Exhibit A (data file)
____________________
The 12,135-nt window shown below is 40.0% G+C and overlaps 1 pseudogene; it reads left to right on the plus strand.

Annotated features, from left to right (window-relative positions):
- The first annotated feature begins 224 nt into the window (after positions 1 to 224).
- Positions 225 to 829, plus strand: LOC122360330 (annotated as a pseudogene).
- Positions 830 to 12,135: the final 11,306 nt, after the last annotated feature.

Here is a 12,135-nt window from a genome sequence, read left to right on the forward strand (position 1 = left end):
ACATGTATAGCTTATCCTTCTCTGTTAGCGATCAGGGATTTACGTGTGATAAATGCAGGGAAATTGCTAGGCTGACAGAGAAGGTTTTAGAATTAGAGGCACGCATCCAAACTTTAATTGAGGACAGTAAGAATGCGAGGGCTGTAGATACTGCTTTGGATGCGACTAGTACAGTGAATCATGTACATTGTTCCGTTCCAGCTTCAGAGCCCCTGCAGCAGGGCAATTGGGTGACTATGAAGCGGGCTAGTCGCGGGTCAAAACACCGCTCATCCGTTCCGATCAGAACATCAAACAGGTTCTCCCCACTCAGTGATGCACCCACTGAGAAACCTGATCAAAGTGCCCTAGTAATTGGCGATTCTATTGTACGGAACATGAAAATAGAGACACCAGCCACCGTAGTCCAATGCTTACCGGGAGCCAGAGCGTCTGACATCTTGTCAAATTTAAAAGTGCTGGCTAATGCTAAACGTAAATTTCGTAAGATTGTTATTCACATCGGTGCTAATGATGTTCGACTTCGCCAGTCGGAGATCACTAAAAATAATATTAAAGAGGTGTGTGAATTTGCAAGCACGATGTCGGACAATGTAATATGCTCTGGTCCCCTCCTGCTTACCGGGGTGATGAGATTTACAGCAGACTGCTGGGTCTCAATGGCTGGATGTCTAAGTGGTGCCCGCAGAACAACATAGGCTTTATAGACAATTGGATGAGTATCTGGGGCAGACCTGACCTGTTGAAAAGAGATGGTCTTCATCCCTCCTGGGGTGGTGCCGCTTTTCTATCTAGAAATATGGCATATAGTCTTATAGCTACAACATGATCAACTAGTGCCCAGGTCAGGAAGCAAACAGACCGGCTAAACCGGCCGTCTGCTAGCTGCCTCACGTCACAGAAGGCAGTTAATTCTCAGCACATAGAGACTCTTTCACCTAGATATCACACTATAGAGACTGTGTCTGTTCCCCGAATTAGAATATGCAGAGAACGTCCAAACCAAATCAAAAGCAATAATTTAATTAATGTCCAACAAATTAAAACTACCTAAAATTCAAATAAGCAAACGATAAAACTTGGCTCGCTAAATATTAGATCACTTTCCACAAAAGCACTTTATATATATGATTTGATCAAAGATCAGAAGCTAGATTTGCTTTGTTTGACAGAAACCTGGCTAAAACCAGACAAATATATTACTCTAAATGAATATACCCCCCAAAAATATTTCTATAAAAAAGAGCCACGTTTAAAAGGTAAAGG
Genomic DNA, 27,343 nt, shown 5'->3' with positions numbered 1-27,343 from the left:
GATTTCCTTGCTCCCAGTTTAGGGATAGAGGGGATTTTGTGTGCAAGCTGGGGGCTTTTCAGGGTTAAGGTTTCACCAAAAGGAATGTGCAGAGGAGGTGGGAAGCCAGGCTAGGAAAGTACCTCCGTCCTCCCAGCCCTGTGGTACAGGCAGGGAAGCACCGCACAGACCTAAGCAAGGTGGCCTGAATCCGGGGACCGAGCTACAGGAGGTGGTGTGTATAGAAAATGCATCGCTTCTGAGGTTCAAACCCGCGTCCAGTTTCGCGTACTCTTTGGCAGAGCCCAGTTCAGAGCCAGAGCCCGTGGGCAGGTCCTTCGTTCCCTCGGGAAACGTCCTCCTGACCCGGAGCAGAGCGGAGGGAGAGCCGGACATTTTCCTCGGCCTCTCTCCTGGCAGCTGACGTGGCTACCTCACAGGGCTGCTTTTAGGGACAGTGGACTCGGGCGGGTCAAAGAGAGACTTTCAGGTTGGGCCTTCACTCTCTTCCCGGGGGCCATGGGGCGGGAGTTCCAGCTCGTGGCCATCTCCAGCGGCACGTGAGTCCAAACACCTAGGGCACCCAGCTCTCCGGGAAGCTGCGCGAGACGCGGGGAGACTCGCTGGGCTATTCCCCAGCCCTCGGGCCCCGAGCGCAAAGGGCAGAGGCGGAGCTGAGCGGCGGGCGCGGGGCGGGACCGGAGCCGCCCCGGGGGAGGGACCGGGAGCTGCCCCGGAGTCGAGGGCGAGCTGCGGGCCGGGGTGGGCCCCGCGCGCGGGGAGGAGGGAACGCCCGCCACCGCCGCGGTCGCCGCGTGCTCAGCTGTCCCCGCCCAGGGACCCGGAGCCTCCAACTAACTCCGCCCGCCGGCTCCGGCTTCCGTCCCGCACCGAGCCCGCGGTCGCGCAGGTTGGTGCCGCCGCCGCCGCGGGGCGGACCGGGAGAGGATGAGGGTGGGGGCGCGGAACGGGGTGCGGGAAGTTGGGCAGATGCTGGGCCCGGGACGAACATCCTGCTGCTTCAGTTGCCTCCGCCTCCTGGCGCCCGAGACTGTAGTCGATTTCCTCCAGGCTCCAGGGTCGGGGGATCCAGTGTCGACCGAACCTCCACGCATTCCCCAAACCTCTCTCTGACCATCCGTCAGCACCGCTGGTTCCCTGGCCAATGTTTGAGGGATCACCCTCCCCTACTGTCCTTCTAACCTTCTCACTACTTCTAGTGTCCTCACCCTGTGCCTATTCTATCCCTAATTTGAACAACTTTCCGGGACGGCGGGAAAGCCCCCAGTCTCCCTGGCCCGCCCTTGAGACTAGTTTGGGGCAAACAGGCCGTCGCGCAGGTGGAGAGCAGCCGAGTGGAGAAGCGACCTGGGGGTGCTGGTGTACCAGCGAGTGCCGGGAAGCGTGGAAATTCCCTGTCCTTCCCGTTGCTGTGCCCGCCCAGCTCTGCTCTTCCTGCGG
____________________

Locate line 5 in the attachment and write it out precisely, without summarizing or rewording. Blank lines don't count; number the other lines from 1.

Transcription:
- Positions 830 to 12,135: the final 11,306 nt, after the last annotated feature.